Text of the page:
At the University
of Tennessee at Knoxville, a diesel car spins its wheels on a treadmill
called a chassis dynamometer. It looks like a patient having heart surgery.
It is highly instrumented to provide on-line measurements of its engine's
speed, power, and fuel use and the ability of its exhaust treatment
system to remove harmful constituents.
ORNL's Engineering Technology Division (ETD) take measurements on this
car, as well as on engines at the four stationary engine dynamometers
at DOE's Advanced Propulsion Technology Center (APTC). These dynamometers
will eventually be moved from this user facility at ORNL to the National
Transportation Research Center, which will also acquire chassis dynamometers.
ORNL research on these machines is guiding the development of effective
emissions control systems for next-generation vehicles.
The heart of the
lean, clean car of the future proposed by the U.S. Partnership for a
New Generation of Vehicles (PNGV) is likely to be a compression-ignition,
direct-injection diesel engine that uses 40% less fuel per mile than
do today's typical gasoline-burning cars. If the diesel engine is combined
with an electric motor in a hybrid car, it could come close to meeting
the PNGV goal of 80 miles per gallon for a family-sized sedan.
the lean-burn operation of diesel engines is incompatible with today's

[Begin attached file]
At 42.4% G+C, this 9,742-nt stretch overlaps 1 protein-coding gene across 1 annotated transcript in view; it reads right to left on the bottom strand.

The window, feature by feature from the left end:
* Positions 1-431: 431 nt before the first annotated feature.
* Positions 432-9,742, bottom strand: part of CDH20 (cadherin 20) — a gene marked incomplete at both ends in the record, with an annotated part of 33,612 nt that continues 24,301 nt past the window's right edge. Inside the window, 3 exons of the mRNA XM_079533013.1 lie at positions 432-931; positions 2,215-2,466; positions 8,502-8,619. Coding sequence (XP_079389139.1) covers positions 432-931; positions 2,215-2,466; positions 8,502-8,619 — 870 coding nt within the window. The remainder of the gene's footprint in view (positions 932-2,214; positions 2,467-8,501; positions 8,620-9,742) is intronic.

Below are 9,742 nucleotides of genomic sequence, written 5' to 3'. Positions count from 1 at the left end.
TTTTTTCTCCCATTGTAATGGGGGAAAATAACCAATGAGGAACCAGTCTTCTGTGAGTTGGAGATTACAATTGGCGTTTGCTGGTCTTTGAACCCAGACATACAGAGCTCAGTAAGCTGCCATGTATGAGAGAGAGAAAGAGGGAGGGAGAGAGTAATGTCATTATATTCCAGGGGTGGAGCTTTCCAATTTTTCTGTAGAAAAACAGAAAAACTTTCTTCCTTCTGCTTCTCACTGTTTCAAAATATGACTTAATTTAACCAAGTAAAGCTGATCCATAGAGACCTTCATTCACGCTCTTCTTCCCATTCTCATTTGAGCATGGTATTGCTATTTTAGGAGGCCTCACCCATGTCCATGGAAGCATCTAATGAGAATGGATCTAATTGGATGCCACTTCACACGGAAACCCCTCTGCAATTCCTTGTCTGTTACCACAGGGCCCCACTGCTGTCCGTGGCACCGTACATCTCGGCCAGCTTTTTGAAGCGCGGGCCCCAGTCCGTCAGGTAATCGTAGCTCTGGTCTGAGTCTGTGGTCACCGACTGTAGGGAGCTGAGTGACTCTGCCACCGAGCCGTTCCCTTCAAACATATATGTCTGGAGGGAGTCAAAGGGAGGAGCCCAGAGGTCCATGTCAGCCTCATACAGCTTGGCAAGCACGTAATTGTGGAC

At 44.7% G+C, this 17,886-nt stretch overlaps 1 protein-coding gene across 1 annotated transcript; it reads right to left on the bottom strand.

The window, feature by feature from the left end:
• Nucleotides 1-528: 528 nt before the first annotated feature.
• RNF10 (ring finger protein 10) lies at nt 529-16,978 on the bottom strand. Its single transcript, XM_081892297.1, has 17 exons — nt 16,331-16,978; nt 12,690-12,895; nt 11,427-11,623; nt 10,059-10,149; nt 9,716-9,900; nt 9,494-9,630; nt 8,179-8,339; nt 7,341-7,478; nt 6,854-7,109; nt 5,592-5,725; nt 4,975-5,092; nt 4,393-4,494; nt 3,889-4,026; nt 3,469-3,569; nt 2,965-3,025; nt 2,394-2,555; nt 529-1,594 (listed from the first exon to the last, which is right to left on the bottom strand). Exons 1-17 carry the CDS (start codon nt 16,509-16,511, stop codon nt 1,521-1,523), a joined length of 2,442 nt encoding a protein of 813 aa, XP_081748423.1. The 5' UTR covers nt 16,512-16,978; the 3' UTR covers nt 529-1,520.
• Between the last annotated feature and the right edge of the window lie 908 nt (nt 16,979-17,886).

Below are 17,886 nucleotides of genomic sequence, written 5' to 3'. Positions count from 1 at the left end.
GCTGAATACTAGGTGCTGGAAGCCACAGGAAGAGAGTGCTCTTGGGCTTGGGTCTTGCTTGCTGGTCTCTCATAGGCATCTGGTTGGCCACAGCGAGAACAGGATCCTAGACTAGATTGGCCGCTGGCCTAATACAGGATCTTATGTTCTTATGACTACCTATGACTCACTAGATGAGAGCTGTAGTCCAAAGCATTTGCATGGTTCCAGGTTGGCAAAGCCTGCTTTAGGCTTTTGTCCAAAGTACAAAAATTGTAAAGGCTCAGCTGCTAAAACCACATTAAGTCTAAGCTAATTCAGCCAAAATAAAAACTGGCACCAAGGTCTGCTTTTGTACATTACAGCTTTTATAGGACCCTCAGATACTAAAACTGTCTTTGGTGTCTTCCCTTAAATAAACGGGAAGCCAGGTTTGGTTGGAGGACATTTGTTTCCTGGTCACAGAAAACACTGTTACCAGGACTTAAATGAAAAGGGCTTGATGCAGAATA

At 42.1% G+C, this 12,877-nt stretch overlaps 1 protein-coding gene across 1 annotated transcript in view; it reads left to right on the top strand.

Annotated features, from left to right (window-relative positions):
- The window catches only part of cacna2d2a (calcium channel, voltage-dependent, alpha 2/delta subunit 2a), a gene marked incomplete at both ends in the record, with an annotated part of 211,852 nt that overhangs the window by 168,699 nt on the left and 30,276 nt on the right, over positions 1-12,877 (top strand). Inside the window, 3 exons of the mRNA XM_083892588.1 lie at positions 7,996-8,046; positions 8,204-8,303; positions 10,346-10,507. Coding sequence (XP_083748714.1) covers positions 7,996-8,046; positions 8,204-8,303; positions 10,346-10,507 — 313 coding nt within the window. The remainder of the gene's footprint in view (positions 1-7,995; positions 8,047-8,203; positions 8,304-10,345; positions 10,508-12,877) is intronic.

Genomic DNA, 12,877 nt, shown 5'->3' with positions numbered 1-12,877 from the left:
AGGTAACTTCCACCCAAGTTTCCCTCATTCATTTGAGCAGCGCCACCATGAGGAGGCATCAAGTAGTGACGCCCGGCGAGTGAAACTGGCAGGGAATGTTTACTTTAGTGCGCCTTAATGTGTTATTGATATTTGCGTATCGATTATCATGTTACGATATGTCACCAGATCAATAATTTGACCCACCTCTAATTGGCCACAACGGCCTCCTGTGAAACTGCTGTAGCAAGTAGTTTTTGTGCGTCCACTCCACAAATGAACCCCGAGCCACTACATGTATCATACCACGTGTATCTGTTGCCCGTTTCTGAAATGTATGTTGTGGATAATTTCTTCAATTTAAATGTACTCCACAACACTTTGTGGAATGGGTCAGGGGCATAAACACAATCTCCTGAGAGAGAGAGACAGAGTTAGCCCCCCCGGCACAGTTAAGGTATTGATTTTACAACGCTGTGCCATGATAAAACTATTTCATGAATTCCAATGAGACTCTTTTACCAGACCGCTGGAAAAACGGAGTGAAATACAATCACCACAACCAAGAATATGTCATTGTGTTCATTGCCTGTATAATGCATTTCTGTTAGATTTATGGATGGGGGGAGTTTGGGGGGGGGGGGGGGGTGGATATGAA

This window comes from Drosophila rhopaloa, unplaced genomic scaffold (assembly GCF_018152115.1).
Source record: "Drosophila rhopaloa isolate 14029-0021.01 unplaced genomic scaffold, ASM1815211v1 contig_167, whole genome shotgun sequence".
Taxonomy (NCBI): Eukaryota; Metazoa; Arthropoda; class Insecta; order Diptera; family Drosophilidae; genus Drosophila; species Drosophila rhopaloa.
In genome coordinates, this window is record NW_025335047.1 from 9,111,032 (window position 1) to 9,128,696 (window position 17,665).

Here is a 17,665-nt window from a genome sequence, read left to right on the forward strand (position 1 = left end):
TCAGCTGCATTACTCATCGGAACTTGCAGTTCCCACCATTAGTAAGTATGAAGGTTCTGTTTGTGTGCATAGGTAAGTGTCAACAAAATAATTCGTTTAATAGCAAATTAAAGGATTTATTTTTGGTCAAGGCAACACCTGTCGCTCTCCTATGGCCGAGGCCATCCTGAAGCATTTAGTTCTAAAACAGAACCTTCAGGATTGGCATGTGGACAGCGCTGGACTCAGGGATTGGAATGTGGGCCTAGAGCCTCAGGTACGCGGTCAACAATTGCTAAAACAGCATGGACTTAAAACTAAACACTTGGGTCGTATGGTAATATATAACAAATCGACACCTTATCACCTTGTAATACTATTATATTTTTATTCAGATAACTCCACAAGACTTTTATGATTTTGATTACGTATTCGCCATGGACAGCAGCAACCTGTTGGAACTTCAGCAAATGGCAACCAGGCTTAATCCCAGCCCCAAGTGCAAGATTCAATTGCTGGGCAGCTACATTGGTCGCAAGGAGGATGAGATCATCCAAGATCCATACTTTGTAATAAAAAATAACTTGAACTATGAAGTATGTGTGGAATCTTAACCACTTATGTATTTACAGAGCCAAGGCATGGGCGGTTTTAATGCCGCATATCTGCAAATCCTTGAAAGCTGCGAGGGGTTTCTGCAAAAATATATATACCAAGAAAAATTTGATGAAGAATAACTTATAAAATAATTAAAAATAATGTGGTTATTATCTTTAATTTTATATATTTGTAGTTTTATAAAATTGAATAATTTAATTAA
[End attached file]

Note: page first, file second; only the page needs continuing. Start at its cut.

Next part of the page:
catalytic converters used to eliminate 90% of the nitrogen oxides (NOx)
in gasoline car exhaust. In addition to producing NOx, which
contributes to acid rain and smog (which, in turn, creates a greenhouse
effect), diesel engines also emit particulate matter-airborne soot particles
that may be hazardous to humans inhaling them because they are small
enough to reach the lungs. To meet PNGV goals and the tough emissions
standards mandated for 2006 by the Environmental Protection Agency (EPA),
new exhaust treatment systems are being developed for diesel engines
by catalyst companies and DOE national laboratories. The APTC, led by
Ron Graves, Ralph McGill, and others in ETD, is playing a key role in
evaluating these emissions control systems to help improve their effectiveness.
"We use an engine
dynamometer to determine how well the engine, fuel system, and emissions
control system work together," McGill says. "We measure the engine's
speed and load, the fuel system's air-fuel ratio, and the concentration
of constituents in the exhaust before and after treatment by the emissions
control system. We are trying to determine and optimize the efficiency
of the catalytic converter in reducing emissions."
West checks a Mercedes A170 diesel engine, which is being tested
to determine the efficiency of its emissions control system in
removing nitrogen oxides and particulate matter from its exhaust.
The engine is run on an ORNL stationary engine dynamometer, which
applies the same resistance to the engine as the road would if
the engine were connected to wheels. (Top photo enhanced by Gail
"We are now conducting
dynamometer experiments on seven enginesone gasoline and six diesel
engines, plus two vehicles," Graves says. "This effort demonstrates